Construction Act changes
From 1 October 2011 all construction contracts entered into will be subject to Part 8 of the Local Democracy, Economic Development and Construction Act 2009 which amends the Housing Grants, Construction and Regeneration Act 1996(the Construction Act)
The main changes can be summarised as follows:
1. Where previously the statutory provisions only applied to construction contracts in writing, from 1 October all construction contracts, whether wholly or partly oral, will come within the statutory regime.
2. Adjudicators have been given the statutory power long enjoyed by Arbitrators to amend clerical and typographical errors in their decisions.
3. Clauses which stipulate the allocation of costs of an adjudication as between the parties are not enforceable unless they are agreed in writing after the Notice of Adjudication has been issued unless such provision relates to the allocation of the adjudicator’s fees in which case it will be enforceable. Earlier cases have held that such “Tolent Clauses” had the effect of fettering a party’s right to go to adjudication.
4. Parties will no longer be able tomake payments under a construction contract conditional on the performance of obligations under another contract or a decision by another person as to whether such obligations have been performed. The effect of this provision is to extend the prohibition on “pay when paid” clauses to cover “pay when certified” clauses as well.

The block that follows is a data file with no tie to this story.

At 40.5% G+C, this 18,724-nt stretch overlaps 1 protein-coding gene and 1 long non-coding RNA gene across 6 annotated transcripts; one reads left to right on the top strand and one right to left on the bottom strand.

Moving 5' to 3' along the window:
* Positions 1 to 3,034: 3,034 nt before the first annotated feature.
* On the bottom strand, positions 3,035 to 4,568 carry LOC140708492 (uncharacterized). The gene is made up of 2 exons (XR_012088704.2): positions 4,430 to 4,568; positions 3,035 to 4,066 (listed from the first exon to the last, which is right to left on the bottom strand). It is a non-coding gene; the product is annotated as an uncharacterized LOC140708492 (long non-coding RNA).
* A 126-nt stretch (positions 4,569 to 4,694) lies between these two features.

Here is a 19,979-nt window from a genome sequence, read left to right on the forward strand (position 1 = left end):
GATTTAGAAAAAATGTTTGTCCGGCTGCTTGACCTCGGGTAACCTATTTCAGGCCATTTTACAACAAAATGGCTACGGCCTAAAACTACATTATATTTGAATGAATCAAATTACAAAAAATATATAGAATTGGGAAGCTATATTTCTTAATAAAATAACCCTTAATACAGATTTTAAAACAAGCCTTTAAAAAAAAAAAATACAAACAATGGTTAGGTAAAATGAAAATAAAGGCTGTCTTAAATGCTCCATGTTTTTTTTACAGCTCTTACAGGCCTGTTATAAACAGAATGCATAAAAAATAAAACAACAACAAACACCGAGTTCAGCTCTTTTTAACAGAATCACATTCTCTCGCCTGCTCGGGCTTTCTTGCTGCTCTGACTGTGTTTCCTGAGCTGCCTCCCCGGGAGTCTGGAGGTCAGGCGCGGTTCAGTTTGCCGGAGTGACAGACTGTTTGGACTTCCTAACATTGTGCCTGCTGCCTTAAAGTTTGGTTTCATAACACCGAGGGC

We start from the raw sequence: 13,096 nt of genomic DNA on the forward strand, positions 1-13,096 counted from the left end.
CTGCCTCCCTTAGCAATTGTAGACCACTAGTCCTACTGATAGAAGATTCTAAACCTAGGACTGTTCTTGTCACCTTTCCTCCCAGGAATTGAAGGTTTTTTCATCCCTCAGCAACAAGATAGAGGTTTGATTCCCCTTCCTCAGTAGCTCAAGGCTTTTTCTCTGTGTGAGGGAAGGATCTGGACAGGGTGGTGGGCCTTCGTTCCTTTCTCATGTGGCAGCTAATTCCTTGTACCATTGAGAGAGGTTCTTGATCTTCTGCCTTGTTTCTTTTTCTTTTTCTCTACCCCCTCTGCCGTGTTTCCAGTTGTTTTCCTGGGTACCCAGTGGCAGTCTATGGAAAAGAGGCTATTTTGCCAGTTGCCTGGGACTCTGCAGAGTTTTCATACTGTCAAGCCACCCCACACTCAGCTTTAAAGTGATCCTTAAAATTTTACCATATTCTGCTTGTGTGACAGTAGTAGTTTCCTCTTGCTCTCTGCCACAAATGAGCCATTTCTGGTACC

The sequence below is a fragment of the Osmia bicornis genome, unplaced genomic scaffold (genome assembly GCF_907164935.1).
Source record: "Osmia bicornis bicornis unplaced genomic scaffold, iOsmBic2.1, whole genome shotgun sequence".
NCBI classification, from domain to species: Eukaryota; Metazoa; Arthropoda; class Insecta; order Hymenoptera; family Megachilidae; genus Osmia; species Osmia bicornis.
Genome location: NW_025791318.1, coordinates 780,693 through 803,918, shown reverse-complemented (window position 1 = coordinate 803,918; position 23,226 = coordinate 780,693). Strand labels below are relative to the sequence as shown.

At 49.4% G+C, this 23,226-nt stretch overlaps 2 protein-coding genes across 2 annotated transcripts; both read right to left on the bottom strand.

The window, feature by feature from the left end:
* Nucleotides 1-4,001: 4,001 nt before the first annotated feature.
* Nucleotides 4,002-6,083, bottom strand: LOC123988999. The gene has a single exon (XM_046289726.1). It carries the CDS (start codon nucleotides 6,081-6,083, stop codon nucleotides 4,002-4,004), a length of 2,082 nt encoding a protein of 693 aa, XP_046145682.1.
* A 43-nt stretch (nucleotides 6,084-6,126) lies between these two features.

5. Withholding notices have been replaced with “pay less” notices under a restructured payment regime which involves issuing a payment notice from the payer or third party (e.g. contract administrator) within 5 days from the due date for payment or, failing that, from the payee via a default payment notice. If the payee serves a default payment notice, the final date for payment is postponed by the number of days between the date the payment notice should have been issued and the date the default payment notice was issued. The amount to be paid is the amount contained in the last notice served (be it either the pay less notice, default payment notice or payment notice). It is important, therefore, for payers to have robust systems in place to check any default payment notices served by the payee otherwise they could end up paying more than they bargained for!
6. The statutory right for a contractor or subcontractor to suspend has been widened to allow the payee to suspend “any or all of” its obligations under the construction contract. The Construction Act is also amended to allow the suspending party to recover from the defaulting party “a reasonable amount in respect of costs and expenses incurred by that party”.
It is important that all construction contracts are reviewed and amended to ensure that they will comply with the amendments to the Construction Act. The JCT is publishing a new suite of 2011 standard form contracts in September 2011.
Edwin Coe LLP is offering a fixed fee contract review service to ensure your contracts and general terms and conditions are Construction Act (as amended) compliant.
Contact: Joe Griffiths on 020 7691 4169 or email: email@example.com.
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